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Tuesday, October 26, 2021

Ministries’ war over amending MMDR Act gets messier

It’s a turf war on interests of PSUs in mining....

Written by Priyadarshi Siddhanta | New Delhi |
September 30, 2009 1:39:13 am

The differences between the steel and mines ministries on amending the existing MMDR Act simply refuse to die. This time the two are pitted against each other in a turf war on protecting the interests of the state-run behemoths in reserving mining areas for them in order to ensure a level-playing field.

In a marathon meeting recently,the top brass on both sides were sharply divided over a number of issues to be addressed in the Mines and Minerals Scientific Development and Reguation Act,which has been drafted by the mines ministry. The steel ministry officials insisted on continuing with the Centre’s overriding powers in granting mineral concessions for steel-making inputs such as iron ore,chromite,manganese,etc. They also demanded the restricting of monopolies in the auctioning of mines and the initiation of suitable provisions to accord priority to domestic end-use industries over others,a top mines ministry official told The Indian Express.

Not impressed with the suggestions,S Vijay Kumar,additional secretary,mines ministry,who chaired the meeting,made it clear that his ministry would abide by the principle of maintaining “an arm’s length” in acting as a regulator in case of non-coal and non-atomic minerals in accordance with the principles enunciated by the Hoda Committee. Kumar told steel ministry representatives that steel prices were determined largely by international prices and other inputs in steel making and iron ore as a factor contributes to less than 4.5 per cent to the cost of producing steel. “Thus,the introduction of an auction might not impact steel prices substantially,” he pointed out,a fact which may not go down well with the steel ministry.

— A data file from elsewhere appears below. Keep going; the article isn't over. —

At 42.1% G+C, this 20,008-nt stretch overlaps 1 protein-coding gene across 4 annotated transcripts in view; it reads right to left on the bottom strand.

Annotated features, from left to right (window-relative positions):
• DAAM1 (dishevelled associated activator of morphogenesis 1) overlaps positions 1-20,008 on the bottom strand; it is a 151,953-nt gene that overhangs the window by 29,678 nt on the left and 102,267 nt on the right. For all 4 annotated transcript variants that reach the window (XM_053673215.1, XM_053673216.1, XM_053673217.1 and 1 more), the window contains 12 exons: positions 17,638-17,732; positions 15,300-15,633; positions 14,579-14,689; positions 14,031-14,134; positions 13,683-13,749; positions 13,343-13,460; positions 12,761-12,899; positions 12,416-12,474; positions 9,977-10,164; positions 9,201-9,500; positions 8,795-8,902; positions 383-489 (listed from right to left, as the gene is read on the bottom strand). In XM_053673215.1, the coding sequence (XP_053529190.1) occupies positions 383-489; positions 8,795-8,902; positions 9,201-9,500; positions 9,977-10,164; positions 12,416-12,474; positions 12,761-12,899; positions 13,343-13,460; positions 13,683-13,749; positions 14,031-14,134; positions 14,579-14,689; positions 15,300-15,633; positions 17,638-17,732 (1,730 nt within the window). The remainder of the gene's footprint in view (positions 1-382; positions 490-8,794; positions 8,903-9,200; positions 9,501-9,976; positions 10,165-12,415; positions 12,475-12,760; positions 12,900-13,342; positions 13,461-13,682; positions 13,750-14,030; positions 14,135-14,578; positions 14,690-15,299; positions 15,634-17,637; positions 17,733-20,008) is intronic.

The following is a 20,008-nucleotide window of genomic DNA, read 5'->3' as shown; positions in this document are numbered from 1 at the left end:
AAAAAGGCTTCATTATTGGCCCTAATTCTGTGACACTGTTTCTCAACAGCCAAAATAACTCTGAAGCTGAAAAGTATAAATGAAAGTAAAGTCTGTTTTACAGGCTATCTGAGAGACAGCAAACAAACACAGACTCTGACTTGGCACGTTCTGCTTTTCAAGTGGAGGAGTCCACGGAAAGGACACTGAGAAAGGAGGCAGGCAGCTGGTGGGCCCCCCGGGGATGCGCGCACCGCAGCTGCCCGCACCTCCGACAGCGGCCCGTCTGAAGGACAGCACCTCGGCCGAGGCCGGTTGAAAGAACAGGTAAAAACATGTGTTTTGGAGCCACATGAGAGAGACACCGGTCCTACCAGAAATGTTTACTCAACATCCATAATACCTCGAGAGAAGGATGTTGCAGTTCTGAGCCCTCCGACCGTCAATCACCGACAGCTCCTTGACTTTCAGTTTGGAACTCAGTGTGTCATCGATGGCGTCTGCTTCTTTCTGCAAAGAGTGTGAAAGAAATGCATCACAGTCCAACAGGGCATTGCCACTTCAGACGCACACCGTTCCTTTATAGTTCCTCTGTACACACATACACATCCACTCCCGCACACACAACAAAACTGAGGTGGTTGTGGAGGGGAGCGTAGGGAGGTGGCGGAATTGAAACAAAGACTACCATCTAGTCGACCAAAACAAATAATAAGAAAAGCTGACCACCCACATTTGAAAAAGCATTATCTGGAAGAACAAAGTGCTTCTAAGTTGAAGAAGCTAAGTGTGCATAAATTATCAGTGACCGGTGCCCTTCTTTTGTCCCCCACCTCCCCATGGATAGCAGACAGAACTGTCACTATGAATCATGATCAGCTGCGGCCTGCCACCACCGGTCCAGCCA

Most importantly,in response to the contention of the steel ministry that there is a dire need to continue with the policy of reserving mining areas for the state-run behemoths,Kumar countered,saying “reservations for PSUs are not the most optimum method of affording protection and a level-playing field to them. In the effort to remove reservation for PSUs,it is hoped that distortions in pricing and backdoor entry of non-eligible players through joint ventures with the PSU is also addressed.” However,provisions could be made for ensuring preference in the bidding process to PSUs who are value-adders or end-users,he added.

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